EU Energy Sanctions Only Painful on Paper
While the EU's harshest sanctions against Russia to date do target major sectors of the Russian economy, great care has been taken to avoid damaging the energy industry, where Europe is loath to disrupt supplies of vital Russian gas.
Late on Tuesday, the Council of the European Union published an agreement on sanctions aimed at pressuring Russia into ceasing its alleged support for separatist rebels in eastern Ukraine. A finalized list of sanctions is due to be published Thursday and to go into force on Friday.
One of the most anticipated measures is a ban on the sale of energy-related equipment and technology to Russia. Being highly dependent on Western supplies, the energy sector would have suffered a painful blow were such sanctions applied at maximum force.
But industry experts on Wednesday doubted that the sanctions the EU has agreed on can inflict immediate damage to the Russian energy sector.
"While sanctions would hurt both Russian companies and their international partners, they do not apply to ongoing projects," Investcafe analyst Grigory Birg said. "They could have an effect in the long run, but that would take years, because the current projects first have to come to completion," he said. The threat may even be fully negated, he added, as the EU has agreed to review the sanctions in three months time.
The need to find a substitute for energy equipment imports is high on the Russian government's list of priorities in the wake of earlier waves of Western sanctions. In June, President Vladimir Putin held a meeting devoted to the subject at which Energy Minister Alexander Novak presented alarming figures: According to his ministry, about a quarter of all oil and gas equipment used in Russia comes from abroad, and shelf development projects are almost 100 percent reliant on foreign equipment for which there is no viable domestic alternative.
The threat of supply disruptions, however, seems not to be as dire as expected. Although the EU could have imposed sanctions on both the oil and gas sectors, the agreed parameters will touch only oil production in hard-to-reach areas.
The EU likely avoided sanctioning the gas industry for fear of disturbing its own gas supplies, a third of which come from Russia, Birg said.
"While oil is a market commodity, gas is delivered under contract agreements, and as a consequence of sanctions Gazprom could have raised prices for its European customers," he said.
According to the EU Council's statement, export licenses will be denied if products are destined for deep water oil exploration and production, Arctic oil exploration and production or shale oil projects in Russia.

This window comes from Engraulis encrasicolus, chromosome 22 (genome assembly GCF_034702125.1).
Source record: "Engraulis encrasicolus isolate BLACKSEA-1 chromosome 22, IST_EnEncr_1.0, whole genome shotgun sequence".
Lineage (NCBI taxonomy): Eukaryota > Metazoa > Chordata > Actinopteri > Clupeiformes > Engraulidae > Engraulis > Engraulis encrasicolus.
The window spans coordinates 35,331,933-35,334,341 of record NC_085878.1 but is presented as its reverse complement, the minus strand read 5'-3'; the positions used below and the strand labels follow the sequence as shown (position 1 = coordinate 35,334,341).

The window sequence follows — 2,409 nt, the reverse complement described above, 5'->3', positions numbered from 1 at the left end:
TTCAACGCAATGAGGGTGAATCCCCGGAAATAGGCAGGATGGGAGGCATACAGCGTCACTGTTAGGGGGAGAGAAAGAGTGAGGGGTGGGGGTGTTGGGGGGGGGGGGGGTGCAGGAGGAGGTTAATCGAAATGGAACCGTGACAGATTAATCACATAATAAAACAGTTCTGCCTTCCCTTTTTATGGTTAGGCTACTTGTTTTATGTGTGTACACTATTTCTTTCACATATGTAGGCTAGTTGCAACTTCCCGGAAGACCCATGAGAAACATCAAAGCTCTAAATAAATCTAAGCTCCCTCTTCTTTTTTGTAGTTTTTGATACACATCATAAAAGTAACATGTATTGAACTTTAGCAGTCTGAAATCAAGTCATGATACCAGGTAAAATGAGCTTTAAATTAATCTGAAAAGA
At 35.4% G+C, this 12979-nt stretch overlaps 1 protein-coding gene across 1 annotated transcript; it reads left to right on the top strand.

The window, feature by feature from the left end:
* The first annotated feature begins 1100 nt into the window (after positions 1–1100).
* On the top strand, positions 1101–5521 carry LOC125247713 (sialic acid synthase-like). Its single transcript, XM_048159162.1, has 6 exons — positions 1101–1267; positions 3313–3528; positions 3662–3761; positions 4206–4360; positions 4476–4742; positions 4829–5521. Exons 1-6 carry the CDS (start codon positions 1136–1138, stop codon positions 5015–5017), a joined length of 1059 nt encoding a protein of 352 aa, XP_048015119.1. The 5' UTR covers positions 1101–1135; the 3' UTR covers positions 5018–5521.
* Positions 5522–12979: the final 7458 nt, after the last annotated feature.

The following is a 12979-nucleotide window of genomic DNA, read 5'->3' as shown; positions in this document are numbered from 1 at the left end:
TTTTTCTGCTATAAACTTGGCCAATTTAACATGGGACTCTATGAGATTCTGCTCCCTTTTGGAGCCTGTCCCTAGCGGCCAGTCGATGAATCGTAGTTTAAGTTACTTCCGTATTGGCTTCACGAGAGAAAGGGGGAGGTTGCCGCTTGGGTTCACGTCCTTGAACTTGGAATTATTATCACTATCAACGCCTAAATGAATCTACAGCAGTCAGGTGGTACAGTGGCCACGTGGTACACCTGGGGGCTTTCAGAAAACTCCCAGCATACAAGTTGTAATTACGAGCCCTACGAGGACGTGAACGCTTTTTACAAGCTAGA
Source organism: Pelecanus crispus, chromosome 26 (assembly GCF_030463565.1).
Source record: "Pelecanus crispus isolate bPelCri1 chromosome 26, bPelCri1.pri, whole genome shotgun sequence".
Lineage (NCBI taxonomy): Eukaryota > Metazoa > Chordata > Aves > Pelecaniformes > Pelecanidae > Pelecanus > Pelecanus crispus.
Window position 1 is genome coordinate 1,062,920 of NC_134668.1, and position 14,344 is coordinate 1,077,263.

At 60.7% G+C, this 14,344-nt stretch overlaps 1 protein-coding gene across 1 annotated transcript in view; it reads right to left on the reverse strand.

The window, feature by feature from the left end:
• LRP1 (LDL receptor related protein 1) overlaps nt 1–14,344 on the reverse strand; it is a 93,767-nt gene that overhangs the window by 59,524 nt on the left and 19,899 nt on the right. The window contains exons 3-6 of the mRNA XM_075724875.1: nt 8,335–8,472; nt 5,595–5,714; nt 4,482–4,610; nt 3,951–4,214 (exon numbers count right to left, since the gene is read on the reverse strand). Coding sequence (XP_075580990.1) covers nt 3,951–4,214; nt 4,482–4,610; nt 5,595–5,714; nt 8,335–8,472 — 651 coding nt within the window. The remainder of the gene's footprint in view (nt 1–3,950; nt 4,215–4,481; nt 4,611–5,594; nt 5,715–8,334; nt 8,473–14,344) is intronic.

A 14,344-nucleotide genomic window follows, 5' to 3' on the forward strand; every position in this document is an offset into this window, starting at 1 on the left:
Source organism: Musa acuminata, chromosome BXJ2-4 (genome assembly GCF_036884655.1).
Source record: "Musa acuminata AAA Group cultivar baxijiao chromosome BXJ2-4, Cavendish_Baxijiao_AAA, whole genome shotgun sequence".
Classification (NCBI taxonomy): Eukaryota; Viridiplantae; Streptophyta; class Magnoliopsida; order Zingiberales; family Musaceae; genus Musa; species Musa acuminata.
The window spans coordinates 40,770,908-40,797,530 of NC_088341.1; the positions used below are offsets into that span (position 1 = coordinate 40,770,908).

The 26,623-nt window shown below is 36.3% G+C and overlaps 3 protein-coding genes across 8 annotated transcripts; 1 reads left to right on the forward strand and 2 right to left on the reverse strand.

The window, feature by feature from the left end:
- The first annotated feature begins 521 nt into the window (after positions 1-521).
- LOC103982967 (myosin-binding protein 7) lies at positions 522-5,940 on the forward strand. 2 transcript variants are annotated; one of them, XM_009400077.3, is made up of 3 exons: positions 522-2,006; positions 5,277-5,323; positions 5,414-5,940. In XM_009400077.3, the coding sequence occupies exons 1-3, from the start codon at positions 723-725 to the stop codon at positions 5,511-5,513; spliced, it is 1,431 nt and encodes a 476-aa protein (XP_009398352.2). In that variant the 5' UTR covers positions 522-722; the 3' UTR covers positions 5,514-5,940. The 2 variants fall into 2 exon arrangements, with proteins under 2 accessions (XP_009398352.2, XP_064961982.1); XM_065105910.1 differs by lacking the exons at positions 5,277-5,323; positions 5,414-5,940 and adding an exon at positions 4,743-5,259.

While the impending sanctions are limited, they target one of the industry's most promising sectors. Shale oil development has become a growing trend globally as conventional reserves are gradually depleted. A BP forecast released earlier this year suggested that in 20 years Russia would become the world's largest producer of 'tight oil,' or petroleum extracted from shale and other rock formations.
Projects in tight oil are dominated by state oil giant Rosneft, as are projects on the Arctic shelf, where Rosneft is busily pursuing projects with U.S. oil giant ExxonMobil, Norway's Statoil and Italy's Eni. The oil subsidiary of gas giant Gazprom, Gazprom Neft, and privately owned LUKoil are also involved in shelf and shale oil development.
Rosneft, Gazprom Neft and LUKoil did not provide immediate comment on how they may be impacted by the impending sanctions. The Energy Ministry declined to comment until full details on the sanctions are presented to the public.
Andrei Polischuk, an oil and gas analyst at Raiffeisen Bank, said the sanctions could inflict serious damage if they were applied to the entire energy sector, rather than just the oil industry, and if they included enforcement measures.
"What would keep Rosneft, for example, from asking its partner CNPC [China's state-owned petroleum corporation] to buy some Western-made equipment and then ship it to Russia? Besides, what is the difference between drilling for oil or gas? Exploration is usually done for both," Polischuk said. In his view, companies will be able to continue exploration on the Arctic shelf even with oil sector sanctions in place.
This means that sanctions would not, for instance, prevent the world's largest oil drilling platform Berkut, which Rosneft launched in the Okhotsk Sea at the end of June, from pumping oil until its service life expires in 30 years or the reserves dry up.